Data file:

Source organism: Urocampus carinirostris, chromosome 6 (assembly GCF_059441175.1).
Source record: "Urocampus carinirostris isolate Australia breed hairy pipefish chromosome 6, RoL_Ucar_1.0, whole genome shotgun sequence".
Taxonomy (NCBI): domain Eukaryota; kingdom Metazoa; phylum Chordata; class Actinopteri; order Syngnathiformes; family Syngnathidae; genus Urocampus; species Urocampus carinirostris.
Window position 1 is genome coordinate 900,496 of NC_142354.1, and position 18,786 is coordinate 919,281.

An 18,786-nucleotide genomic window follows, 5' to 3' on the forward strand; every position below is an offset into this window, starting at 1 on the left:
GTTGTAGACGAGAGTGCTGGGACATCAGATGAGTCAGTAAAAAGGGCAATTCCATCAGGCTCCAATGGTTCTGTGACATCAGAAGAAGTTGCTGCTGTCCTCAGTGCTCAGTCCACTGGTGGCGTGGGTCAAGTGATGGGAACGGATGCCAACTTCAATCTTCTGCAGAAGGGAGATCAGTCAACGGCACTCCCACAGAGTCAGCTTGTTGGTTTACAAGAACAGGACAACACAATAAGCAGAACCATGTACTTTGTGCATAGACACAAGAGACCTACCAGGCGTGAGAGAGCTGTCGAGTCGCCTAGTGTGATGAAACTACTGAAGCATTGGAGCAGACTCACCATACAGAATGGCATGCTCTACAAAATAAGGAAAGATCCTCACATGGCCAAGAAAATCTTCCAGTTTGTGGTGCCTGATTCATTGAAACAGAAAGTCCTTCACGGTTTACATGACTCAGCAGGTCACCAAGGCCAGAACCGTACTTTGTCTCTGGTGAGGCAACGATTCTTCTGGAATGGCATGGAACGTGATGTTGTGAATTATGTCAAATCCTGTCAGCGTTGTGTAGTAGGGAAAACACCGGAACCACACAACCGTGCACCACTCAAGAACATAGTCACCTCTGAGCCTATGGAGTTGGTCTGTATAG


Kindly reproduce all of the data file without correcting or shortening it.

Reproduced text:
Source organism: Urocampus carinirostris, chromosome 6 (assembly GCF_059441175.1).
Source record: "Urocampus carinirostris isolate Australia breed hairy pipefish chromosome 6, RoL_Ucar_1.0, whole genome shotgun sequence".
Taxonomy (NCBI): domain Eukaryota; kingdom Metazoa; phylum Chordata; class Actinopteri; order Syngnathiformes; family Syngnathidae; genus Urocampus; species Urocampus carinirostris.
Window position 1 is genome coordinate 900,496 of NC_142354.1, and position 18,786 is coordinate 919,281.

An 18,786-nucleotide genomic window follows, 5' to 3' on the forward strand; every position below is an offset into this window, starting at 1 on the left:
GTTGTAGACGAGAGTGCTGGGACATCAGATGAGTCAGTAAAAAGGGCAATTCCATCAGGCTCCAATGGTTCTGTGACATCAGAAGAAGTTGCTGCTGTCCTCAGTGCTCAGTCCACTGGTGGCGTGGGTCAAGTGATGGGAACGGATGCCAACTTCAATCTTCTGCAGAAGGGAGATCAGTCAACGGCACTCCCACAGAGTCAGCTTGTTGGTTTACAAGAACAGGACAACACAATAAGCAGAACCATGTACTTTGTGCATAGACACAAGAGACCTACCAGGCGTGAGAGAGCTGTCGAGTCGCCTAGTGTGATGAAACTACTGAAGCATTGGAGCAGACTCACCATACAGAATGGCATGCTCTACAAAATAAGGAAAGATCCTCACATGGCCAAGAAAATCTTCCAGTTTGTGGTGCCTGATTCATTGAAACAGAAAGTCCTTCACGGTTTACATGACTCAGCAGGTCACCAAGGCCAGAACCGTACTTTGTCTCTGGTGAGGCAACGATTCTTCTGGAATGGCATGGAACGTGATGTTGTGAATTATGTCAAATCCTGTCAGCGTTGTGTAGTAGGGAAAACACCGGAACCACACAACCGTGCACCACTCAAGAACATAGTCACCTCTGAGCCTATGGAGTTGGTCTGTATAG